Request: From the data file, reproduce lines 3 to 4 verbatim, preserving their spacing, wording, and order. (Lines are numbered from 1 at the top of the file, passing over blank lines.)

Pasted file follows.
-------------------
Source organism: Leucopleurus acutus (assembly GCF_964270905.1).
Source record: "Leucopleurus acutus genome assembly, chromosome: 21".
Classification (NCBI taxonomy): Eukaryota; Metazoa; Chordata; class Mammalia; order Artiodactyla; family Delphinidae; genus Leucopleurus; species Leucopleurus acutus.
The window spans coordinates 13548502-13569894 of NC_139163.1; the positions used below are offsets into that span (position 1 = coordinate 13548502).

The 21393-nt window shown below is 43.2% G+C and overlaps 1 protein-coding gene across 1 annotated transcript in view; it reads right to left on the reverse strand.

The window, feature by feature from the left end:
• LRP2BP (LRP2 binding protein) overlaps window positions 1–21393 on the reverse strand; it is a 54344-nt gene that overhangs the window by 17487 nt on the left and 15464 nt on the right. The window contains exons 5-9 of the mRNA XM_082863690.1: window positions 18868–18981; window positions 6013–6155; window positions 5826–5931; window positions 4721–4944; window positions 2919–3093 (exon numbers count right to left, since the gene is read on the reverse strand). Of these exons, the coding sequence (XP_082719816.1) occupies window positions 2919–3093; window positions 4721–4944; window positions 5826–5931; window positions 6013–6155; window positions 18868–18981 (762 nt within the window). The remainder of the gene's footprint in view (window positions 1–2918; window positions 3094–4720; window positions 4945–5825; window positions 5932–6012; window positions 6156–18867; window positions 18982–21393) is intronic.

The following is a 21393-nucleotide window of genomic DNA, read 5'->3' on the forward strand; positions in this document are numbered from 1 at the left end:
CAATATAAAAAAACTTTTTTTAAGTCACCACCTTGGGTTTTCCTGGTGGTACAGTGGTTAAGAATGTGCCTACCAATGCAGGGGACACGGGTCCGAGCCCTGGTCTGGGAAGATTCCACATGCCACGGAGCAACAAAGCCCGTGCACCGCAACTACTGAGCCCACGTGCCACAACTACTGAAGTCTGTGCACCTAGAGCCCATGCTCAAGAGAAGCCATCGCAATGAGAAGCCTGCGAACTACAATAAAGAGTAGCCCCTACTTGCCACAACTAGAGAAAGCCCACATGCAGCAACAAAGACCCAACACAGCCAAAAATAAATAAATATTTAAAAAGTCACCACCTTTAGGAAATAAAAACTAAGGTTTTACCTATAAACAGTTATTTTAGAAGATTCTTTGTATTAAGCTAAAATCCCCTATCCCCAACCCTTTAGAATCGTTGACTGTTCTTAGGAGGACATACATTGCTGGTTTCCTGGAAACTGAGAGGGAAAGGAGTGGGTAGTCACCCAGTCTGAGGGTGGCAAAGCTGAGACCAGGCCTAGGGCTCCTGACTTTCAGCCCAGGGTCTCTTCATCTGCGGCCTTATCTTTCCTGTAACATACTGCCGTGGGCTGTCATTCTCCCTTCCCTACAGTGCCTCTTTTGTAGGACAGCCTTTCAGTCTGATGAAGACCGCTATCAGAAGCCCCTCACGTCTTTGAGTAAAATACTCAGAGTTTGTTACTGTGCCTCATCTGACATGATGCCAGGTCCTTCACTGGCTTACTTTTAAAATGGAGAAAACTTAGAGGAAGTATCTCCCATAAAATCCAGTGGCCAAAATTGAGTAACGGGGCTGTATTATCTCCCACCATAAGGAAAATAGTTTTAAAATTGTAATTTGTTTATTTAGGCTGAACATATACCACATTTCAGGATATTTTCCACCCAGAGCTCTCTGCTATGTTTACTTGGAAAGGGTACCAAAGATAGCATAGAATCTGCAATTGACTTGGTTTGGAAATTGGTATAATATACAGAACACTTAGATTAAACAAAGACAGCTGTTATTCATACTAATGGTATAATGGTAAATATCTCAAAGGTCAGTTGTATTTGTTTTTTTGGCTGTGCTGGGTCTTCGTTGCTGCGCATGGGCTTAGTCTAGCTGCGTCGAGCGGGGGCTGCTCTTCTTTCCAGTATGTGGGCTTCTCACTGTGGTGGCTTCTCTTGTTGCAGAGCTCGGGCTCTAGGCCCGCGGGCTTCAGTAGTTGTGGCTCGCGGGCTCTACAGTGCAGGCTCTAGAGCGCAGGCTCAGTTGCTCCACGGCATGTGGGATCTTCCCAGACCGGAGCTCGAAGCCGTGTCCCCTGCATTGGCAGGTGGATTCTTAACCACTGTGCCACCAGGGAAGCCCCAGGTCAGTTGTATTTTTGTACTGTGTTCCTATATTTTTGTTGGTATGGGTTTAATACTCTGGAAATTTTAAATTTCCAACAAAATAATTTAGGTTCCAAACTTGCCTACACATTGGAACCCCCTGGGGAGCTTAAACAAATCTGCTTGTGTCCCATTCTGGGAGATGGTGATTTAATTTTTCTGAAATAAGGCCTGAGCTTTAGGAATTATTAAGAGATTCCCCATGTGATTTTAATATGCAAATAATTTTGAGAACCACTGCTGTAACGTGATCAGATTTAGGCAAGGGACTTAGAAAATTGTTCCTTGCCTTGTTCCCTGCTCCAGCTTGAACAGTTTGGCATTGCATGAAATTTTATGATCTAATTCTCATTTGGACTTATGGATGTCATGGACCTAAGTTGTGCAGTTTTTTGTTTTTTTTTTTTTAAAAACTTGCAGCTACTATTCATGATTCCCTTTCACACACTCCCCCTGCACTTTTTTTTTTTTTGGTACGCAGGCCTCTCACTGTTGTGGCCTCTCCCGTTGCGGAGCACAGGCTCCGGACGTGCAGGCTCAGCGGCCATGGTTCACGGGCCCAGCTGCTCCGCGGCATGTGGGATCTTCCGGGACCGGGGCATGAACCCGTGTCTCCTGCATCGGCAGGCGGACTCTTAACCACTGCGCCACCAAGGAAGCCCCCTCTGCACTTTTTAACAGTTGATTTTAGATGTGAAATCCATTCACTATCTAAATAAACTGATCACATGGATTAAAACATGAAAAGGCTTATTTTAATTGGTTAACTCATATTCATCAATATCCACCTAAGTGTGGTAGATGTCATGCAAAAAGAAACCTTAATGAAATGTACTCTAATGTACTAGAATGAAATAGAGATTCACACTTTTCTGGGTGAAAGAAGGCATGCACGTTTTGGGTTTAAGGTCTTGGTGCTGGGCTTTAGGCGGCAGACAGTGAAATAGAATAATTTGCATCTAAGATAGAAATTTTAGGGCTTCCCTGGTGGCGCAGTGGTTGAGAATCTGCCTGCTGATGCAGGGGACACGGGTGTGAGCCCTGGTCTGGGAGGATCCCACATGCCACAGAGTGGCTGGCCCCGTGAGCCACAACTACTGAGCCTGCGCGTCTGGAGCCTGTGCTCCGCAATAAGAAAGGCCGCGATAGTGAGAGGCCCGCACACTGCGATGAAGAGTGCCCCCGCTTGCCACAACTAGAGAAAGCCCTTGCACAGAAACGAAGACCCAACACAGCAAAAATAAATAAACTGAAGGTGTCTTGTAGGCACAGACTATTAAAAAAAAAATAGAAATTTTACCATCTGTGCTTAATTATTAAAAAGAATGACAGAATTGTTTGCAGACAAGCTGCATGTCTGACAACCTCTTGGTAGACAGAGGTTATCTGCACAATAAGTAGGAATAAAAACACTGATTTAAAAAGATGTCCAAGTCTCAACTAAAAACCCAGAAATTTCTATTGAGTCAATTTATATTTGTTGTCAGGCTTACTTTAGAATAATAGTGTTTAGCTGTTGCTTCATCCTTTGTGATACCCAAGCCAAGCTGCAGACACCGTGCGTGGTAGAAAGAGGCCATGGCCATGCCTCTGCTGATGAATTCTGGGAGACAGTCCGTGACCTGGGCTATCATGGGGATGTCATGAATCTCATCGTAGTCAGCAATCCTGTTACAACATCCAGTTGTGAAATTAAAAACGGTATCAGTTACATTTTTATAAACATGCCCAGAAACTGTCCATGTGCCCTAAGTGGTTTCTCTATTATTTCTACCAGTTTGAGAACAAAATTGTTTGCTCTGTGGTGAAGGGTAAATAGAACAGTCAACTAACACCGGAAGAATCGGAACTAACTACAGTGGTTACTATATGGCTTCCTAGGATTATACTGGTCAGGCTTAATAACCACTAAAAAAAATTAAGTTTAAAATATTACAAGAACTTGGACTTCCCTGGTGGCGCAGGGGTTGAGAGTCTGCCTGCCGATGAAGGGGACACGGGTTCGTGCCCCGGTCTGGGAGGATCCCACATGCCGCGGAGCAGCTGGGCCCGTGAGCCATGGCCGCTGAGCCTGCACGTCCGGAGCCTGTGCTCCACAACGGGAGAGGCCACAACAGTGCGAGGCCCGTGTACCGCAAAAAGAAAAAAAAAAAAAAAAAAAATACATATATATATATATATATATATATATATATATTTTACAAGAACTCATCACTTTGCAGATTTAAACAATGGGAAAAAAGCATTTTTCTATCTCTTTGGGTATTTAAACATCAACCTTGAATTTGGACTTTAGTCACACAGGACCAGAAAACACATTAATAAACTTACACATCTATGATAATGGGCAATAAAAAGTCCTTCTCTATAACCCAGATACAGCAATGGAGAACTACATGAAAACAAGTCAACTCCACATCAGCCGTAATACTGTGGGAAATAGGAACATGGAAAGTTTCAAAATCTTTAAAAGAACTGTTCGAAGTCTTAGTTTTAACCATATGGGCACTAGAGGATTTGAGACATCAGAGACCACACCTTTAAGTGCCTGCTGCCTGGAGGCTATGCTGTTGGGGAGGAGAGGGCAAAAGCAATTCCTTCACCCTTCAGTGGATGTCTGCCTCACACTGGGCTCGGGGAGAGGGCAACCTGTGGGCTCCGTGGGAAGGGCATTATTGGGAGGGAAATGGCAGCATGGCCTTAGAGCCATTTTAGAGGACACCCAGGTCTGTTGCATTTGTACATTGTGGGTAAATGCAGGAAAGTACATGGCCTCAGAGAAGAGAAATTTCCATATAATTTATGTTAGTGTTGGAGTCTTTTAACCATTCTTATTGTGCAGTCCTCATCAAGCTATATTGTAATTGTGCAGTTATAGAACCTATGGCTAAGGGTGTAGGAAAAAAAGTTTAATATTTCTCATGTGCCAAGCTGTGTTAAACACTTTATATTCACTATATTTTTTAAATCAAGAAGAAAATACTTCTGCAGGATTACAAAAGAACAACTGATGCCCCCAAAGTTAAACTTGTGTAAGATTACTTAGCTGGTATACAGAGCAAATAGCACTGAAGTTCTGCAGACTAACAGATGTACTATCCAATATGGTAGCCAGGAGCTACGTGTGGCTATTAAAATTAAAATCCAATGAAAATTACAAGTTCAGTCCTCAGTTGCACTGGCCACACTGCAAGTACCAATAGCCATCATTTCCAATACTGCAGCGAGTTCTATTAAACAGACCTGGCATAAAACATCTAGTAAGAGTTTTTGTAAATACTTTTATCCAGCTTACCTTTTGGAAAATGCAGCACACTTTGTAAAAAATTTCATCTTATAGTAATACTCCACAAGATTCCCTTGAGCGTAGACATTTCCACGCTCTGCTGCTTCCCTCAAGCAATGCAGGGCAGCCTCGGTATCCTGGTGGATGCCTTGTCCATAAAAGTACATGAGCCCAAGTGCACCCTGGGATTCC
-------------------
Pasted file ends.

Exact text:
Classification (NCBI taxonomy): Eukaryota; Metazoa; Chordata; class Mammalia; order Artiodactyla; family Delphinidae; genus Leucopleurus; species Leucopleurus acutus.
The window spans coordinates 13548502-13569894 of NC_139163.1; the positions used below are offsets into that span (position 1 = coordinate 13548502).